Making sense of the toxin screen
Felipe Reggeti, Nick Schrier, Tracy Van Raaij
Animal Health Laboratory, University of Guelph, Guelph, ON
AHL Newsletter 2021;25(1):22.
What happens when toxicity is suspected, but there is limited or no history of exposure to a poison and the clinical presentation, laboratory data and postmortem findings do not provide any directions?
The AHL toxicology section offers several highly sensitive tests for screening of biological specimens, feed and suspect materials for the presence of toxins. These techniques include specific tests (e.g. bromethalin, ethylene glycol), as well as general methods for identification of unknown substances. The most comprehensive of these is the “toxin screen” (toxiscr). This is a qualitative multi-residue method that combines gas chromatography-mass spectrometry (GC-MS) and liquid chromatography-tandem mass spectrometry (LC-MS/MS) for the identification of targeted (known) and non-targeted (unknown) substances. The readers are referred to the AHL LabNote 59 for a list of compounds that can (and a few that cannot) be identified by this screen (1). However, the GC-MS component also includes an “open screen” for unknown volatile substances. These are identified by matching an unknown compound’s spectrum with a mass spectral library that contains approximately 200,000 chemicals (NIST/EPA/NIH Mass Spectral Library - NIST08); additional substances can be subsequently added. This method is an excellent first option to investigate exposure to unknown substances; however, it cannot identify all possible toxins and it has limitations that are important to understand:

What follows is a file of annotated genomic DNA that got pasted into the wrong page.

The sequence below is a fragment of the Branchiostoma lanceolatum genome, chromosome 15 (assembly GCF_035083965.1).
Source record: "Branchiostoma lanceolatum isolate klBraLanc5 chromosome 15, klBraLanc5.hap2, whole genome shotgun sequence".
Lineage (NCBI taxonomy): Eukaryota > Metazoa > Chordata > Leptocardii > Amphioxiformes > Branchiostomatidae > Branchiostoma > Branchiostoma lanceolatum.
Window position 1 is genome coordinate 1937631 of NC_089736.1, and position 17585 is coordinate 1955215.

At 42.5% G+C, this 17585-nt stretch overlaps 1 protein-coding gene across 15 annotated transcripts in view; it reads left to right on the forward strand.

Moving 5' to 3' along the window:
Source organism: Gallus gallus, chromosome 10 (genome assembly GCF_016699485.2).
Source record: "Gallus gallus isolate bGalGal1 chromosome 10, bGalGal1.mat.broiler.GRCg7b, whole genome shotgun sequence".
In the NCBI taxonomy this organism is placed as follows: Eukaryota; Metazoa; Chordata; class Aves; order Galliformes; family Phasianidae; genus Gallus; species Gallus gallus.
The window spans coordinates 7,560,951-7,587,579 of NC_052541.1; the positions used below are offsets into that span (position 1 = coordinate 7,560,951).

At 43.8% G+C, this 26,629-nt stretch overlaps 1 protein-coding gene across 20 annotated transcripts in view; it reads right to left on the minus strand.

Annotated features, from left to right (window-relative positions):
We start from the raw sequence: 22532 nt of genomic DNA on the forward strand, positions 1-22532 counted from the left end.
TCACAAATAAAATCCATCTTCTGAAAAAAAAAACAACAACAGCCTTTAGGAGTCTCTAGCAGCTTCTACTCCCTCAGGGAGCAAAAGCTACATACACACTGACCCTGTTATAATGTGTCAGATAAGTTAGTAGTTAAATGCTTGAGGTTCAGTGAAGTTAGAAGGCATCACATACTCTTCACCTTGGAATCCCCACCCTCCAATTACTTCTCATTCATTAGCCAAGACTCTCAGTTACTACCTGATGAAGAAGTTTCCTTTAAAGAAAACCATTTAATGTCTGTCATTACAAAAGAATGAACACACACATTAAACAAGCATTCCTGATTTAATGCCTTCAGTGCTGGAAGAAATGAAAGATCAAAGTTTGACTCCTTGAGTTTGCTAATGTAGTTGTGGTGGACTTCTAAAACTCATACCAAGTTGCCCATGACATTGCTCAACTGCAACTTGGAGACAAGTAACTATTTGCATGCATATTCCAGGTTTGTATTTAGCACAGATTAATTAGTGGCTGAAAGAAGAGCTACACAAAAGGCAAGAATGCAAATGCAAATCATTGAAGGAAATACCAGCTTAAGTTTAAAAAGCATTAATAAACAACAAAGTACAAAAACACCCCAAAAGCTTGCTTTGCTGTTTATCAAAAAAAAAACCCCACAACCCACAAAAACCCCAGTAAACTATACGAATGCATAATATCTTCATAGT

- The extraction method determines the presence or absence of the substance of interest in the sample. There are many ways to obtain a liquid extract from the sample in order to run it through the instrument. Depending on physical-chemical structure, the solvents used in a particular method may or may not extract or retain the substance of interest. Because toxicology labs have their preferred extraction protocols, they may be able to “see” different substances in the same sample.
- Results are qualitative (adequate to confirm exposure); however, quantification is possible provided a standard (the purified substance) is available. This would require additional validation and would increase costs.
- Since extracts from biological samples consist of complex mixtures of molecules, interpretation of chromatograms requires great expertise to separate substances that are normal components of the sample (e.g. fatty acids), or background environmental contaminants from those that are potentially significant.
As a matter of example, here are a few substances that have been identified in our laboratory with the toxin screen and the interpretation provided in the context of the (often times limited) available information: